It’s estimated that 50 to 70 percent of all vibration problems in machines are caused by misalignment. Rotating equipment, such as pumps and motors, are found in virtually every type of industrial environment and when the centerlines of their rotating shafts don’t match up perfectly, it can lead to wasted power, accelerated component wear, and even the potential for catastrophic equipment failures. By understanding the types, causes and effects of shaft misalignment, a technician will be able to identify it when it occurs, thereby allowing the condition to be corrected.
There are two major types of misalignment, parallel and angular. Parallel misalignment means that both shaft centerlines are parallel, but offset by some distance. The greater the distance, the greater the misalignment. Angular misalignment, on the other hand, refers to a condition where the shaft centerlines are not parallel and intersect at an angle. In most cases, shaft misalignment consists of both parallel and angular misalignment. This type of misalignment is referred to as combination misalignment.
Many causes exist for shaft misalignment. To ensure an alignment is successful, all of the possible causes of misalignment must be addressed. The following are the most prevalent causes:
- Relative Movement – Thermal growth, or expansion, can cause one piece of equipment to move proportionately to another, causing relative movement misalignment. Different materials expand at different rates when heated. Thermal growth must be accounted for when equipment normally operates above ambient temperature.
- Strain – Strain induced by attached piping runs can force equipment out of alignment. Misalignment caused by strain can reoccur after a successful alignment due to the continuous action of forces caused by strained equipment.
- Torsional Movement – The initial high torque caused during startup can force shafts out of alignment, causing torsional movement misalignment.
- Settling – Over time, foundations or base-plates can settle to lower positions, causing settling misalignment. The equipment can be realigned, but without addressing the cause of the misalignment, the problem can reoccur.
- Human Error – A mistake in an alignment procedure or not completing an alignment procedure can cause human error misalignment.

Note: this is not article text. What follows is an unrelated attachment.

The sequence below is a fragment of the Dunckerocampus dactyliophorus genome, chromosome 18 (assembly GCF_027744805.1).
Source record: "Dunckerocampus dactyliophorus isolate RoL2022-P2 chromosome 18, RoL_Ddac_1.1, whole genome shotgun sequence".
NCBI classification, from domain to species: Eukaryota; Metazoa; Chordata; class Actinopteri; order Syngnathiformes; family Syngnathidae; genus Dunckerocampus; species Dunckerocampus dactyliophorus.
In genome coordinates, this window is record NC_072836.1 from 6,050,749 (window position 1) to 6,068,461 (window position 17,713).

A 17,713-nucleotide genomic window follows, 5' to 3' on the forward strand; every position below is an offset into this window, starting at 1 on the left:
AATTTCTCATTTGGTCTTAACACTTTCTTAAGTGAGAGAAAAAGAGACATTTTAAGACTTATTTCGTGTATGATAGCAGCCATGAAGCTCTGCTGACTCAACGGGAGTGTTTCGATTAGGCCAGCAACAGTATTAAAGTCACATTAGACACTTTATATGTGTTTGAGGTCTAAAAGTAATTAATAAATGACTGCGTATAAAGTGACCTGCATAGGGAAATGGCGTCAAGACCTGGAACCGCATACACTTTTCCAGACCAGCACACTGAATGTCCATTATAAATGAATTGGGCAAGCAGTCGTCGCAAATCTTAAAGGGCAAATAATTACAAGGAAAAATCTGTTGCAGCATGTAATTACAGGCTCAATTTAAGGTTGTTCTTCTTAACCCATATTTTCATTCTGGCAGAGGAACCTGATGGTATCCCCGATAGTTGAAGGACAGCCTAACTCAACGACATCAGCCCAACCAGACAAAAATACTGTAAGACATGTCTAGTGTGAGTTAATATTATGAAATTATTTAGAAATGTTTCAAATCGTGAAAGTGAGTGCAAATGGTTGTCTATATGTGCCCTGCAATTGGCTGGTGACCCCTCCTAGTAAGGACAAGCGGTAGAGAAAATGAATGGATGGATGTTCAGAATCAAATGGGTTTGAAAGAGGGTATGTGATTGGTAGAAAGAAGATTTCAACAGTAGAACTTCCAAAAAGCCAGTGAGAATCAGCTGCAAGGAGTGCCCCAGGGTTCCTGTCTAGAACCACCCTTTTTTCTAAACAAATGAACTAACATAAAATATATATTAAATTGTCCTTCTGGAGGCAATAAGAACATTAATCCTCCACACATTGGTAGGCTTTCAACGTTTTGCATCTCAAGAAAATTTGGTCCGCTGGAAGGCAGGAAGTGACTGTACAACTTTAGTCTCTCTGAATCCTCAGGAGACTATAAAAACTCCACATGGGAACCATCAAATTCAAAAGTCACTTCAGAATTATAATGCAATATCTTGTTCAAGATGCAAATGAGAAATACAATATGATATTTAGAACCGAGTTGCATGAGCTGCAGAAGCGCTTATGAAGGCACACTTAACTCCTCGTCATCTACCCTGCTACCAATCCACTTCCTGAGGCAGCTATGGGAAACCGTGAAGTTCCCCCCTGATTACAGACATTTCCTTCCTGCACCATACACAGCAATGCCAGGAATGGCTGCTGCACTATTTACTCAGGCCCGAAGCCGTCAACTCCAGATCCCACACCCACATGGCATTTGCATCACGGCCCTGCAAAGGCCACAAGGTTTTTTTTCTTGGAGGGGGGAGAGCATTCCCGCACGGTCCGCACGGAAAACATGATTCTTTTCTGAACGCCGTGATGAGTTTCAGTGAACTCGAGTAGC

- Misbored Couplings – Manufacturing defects, creating couplings that are misbored or otherwise distorted, can cause misbored coupling misalignment. This form of misalignment is mostly found on new equipment; however, damaging a coupling during an alignment will cause similar problems.
Misalignment in rotating machinery can be detected in many different ways including excessive vibration, excessive bearing temperatures, wear patterns, and noise. Some methods are incorporated into a plant’s preventive maintenance program. Others are inspections that could be used on a regular basis, but usually are performed after the equipment has failed.
The damaging effects of unchecked misaligned shafts include the following:
- Excessive Vibration – Misalignment is one of the leading causes of equipment vibration. In spite of self-aligning bearings and flexible couplings, it is difficult to align two shafts and their bearings so that no forces exist that will cause vibration. The significant characteristic of vibration due to misalignment is that it will be in both the radial and axial directions.
- Noise – Like vibration, noise can be detected simply by noticing a change in the equipment sounds during operation. All running equipment produces a certain normal amount of noise. Only if an operator is familiar with normal equipment noise will they be able to detect abnormal sounds.
- Lost Production – Misalignment can directly affect the lifetime of equipment. With a shortened service life, equipment will require unplanned maintenance, thereby reducing the time available for production.
- Poor Quality of Products – Product quality can suffer directly from equipment misalignment. Misalignment can cause both the manufacturing process to produce defects and directly damage product.
- Higher than Normal Repair Orders – Misalignment-induced failures will increase the amount of unplanned maintenance, causing more repair orders to be generated.
- Increased Inventory of Spare Parts – As the amount of maintenance increases due to misalignment-induced failures, more spare parts will need to be ordered. This results in increased spending and a larger spare parts inventory.
- Reduced Profits – As machines fail early and unexpectedly, more money must be spent for maintenance and spare parts. Coupled with lower production, misalignments can rapidly reduce profitability.
Implementing a well thought out maintenance and training program will help to ensure that your equipment and facility operate at optimum efficiency.
At Technology Transfer Services, we offer a full range of customized maintenance and training programs suited to your exact needs. Please contact TTS at (813)908-1100 to discuss your specific needs.
Created by Dallas Hermanson